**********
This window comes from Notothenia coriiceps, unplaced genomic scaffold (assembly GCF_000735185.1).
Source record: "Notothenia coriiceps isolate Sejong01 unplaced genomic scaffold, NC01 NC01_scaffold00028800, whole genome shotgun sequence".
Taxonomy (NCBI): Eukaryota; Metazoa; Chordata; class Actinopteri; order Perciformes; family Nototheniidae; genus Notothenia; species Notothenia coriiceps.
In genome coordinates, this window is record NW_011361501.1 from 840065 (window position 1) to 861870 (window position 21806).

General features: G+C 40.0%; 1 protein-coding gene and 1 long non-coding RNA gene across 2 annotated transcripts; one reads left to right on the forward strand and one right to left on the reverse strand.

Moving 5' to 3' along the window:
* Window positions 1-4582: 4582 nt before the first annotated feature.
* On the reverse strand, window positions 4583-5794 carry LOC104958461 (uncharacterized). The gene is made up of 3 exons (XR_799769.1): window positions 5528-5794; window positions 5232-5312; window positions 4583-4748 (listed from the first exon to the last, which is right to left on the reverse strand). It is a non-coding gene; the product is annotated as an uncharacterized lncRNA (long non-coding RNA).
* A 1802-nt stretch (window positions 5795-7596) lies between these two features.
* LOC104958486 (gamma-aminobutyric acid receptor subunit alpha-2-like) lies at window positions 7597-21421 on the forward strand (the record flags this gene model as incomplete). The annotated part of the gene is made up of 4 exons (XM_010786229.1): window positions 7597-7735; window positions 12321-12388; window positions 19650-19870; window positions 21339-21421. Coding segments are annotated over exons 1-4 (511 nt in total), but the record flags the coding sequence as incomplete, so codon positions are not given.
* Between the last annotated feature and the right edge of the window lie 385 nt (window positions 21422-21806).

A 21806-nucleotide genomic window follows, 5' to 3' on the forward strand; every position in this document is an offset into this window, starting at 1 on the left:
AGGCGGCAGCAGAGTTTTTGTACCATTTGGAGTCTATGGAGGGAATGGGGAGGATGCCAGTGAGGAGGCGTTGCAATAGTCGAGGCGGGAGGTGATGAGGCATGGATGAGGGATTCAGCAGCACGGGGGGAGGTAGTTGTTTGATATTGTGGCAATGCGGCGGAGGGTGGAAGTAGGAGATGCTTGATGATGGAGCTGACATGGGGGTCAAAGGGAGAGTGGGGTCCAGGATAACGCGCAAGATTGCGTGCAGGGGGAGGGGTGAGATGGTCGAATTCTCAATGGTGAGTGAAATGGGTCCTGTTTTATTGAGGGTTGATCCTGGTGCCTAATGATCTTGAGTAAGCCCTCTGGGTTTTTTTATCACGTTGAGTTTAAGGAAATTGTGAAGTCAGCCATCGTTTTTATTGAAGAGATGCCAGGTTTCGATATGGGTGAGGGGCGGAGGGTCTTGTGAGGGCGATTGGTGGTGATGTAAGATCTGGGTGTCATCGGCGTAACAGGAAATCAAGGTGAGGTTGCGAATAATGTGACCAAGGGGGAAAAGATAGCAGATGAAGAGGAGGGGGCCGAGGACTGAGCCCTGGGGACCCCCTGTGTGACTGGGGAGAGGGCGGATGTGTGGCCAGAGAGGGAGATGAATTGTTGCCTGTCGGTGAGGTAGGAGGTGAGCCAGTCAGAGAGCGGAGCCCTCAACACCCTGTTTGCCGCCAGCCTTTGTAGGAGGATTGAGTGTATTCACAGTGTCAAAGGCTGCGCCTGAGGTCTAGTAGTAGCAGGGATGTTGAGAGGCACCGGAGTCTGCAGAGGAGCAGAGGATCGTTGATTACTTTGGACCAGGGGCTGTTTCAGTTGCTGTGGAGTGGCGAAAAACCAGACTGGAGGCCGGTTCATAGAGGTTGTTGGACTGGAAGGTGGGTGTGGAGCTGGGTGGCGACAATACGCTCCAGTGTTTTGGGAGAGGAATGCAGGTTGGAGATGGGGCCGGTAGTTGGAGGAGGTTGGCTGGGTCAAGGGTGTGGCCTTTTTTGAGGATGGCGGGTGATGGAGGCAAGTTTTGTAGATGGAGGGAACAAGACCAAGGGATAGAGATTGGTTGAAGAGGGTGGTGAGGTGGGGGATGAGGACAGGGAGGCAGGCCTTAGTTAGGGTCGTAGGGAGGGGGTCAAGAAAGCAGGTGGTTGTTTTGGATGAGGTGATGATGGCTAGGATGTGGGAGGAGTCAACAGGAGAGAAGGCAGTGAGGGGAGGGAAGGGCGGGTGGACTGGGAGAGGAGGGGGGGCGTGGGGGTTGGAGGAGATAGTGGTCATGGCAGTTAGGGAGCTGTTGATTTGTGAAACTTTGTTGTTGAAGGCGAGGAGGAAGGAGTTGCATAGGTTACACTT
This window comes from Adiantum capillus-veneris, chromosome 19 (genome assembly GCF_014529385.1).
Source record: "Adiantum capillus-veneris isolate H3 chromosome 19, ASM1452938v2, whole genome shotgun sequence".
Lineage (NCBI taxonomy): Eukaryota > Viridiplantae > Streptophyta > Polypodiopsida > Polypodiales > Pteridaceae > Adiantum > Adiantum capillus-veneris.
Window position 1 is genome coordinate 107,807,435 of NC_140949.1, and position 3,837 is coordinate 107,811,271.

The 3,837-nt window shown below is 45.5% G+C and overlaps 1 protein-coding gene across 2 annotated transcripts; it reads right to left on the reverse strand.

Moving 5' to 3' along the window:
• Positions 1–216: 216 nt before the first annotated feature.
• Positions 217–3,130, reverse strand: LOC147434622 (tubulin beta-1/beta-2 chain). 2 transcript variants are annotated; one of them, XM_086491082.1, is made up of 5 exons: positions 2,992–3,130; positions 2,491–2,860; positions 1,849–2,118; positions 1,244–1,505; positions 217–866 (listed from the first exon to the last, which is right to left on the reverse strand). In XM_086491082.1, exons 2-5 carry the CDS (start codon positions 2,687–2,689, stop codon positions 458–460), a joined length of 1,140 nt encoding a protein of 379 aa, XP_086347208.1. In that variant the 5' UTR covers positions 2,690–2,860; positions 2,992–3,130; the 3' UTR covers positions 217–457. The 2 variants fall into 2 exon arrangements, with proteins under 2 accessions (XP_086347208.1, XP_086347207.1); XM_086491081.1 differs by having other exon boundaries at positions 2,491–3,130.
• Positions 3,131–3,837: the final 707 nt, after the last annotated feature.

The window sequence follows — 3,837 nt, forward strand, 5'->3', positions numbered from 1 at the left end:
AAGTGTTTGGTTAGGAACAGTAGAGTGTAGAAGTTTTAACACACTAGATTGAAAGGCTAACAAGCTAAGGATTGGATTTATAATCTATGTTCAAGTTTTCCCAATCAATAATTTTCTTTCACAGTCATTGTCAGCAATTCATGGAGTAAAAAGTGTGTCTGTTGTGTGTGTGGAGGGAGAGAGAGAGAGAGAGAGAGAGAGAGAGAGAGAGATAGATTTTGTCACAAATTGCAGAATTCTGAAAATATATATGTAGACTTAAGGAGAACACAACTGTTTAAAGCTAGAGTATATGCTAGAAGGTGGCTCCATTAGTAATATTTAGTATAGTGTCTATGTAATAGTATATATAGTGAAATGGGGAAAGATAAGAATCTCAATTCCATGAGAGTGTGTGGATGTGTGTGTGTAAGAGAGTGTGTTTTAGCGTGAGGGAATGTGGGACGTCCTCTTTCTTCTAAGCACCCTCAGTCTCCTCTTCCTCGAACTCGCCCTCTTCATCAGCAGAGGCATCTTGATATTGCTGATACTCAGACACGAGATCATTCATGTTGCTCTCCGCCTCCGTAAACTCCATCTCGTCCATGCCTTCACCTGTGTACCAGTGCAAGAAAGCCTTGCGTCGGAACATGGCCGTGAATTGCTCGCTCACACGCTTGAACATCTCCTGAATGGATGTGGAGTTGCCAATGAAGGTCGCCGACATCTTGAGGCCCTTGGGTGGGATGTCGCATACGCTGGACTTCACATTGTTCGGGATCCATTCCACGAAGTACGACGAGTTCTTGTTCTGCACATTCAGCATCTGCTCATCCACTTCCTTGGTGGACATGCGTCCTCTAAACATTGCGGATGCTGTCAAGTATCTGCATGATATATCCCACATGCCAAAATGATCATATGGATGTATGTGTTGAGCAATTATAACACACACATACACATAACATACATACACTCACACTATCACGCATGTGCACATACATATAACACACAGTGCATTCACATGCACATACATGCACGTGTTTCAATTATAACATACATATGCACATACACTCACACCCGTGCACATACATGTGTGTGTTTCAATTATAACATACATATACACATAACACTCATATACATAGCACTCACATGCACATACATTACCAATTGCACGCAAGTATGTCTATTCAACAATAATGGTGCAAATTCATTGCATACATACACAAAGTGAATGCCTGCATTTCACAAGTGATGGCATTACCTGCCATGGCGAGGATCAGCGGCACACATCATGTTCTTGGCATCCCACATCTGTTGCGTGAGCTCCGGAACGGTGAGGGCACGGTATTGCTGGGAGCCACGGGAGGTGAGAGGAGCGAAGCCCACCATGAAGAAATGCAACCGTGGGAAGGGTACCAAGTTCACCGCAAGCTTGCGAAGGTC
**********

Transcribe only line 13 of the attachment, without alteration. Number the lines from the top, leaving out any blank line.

AGGCGGCAGCAGAGTTTTTGTACCATTTGGAGTCTATGGAGGGAATGGGGAGGATGCCAGTGAGGAGGCGTTGCAATAGTCGAGGCGGGAGGTGATGAGGCATGGATGAGGGATTCAGCAGCACGGGGGGAGGTAGTTGTTTGATATTGTGGCAATGCGGCGGAGGGTGGAAGTAGGAGATGCTTGATGATGGAGCTGACATGGGGGTCAAAGGGAGAGTGGGGTCCAGGATAACGCGCAAGATTGCGTGCAGGGGGAGGGGTGAGATGGTCGAATTCTCAATGGTGAGTGAAATGGGTCCTGTTTTATTGAGGGTTGATCCTGGTGCCTAATGATCTTGAGTAAGCCCTCTGGGTTTTTTTATCACGTTGAGTTTAAGGAAATTGTGAAGTCAGCCATCGTTTTTATTGAAGAGATGCCAGGTTTCGATATGGGTGAGGGGCGGAGGGTCTTGTGAGGGCGATTGGTGGTGATGTAAGATCTGGGTGTCATCGGCGTAACAGGAAATCAAGGTGAGGTTGCGAATAATGTGACCAAGGGGGAAAAGATAGCAGATGAAGAGGAGGGGGCCGAGGACTGAGCCCTGGGGACCCCCTGTGTGACTGGGGAGAGGGCGGATGTGTGGCCAGAGAGGGAGATGAATTGTTGCCTGTCGGTGAGGTAGGAGGTGAGCCAGTCAGAGAGCGGAGCCCTCAACACCCTGTTTGCCGCCAGCCTTTGTAGGAGGATTGAGTGTATTCACAGTGTCAAAGGCTGCGCCTGAGGTCTAGTAGTAGCAGGGATGTTGAGAGGCACCGGAGTCTGCAGAGGAGCAGAGGATCGTTGATTACTTTGGACCAGGGGCTGTTTCAGTTGCTGTGGAGTGGCGAAAAACCAGACTGGAGGCCGGTTCATAGAGGTTGTTGGACTGGAAGGTGGGTGTGGAGCTGGGTGGCGACAATACGCTCCAGTGTTTTGGGAGAGGAATGCAGGTTGGAGATGGGGCCGGTAGTTGGAGGAGGTTGGCTGGGTCAAGGGTGTGGCCTTTTTTGAGGATGGCGGGTGATGGAGGCAAGTTTTGTAGATGGAGGGAACAAGACCAAGGGATAGAGATTGGTTGAAGAGGGTGGTGAGGTGGGGGATGAGGACAGGGAGGCAGGCCTTAGTTAGGGTCGTAGGGAGGGGGTCAAGAAAGCAGGTGGTTGTTTTGGATGAGGTGATGATGGCTAGGATGTGGGAGGAGTCAACAGGAGAGAAGGCAGTGAGGGGAGGGAAGGGCGGGTGGACTGGGAGAGGAGGGGGGGCGTGGGGGTTGGAGGAGATAGTGGTCATGGCAGTTAGGGAGCTGTTGATTTGTGAAACTTTGTTGTTGAAGGCGAGGAGGAAGGAGTTGCATAGGTTACACTT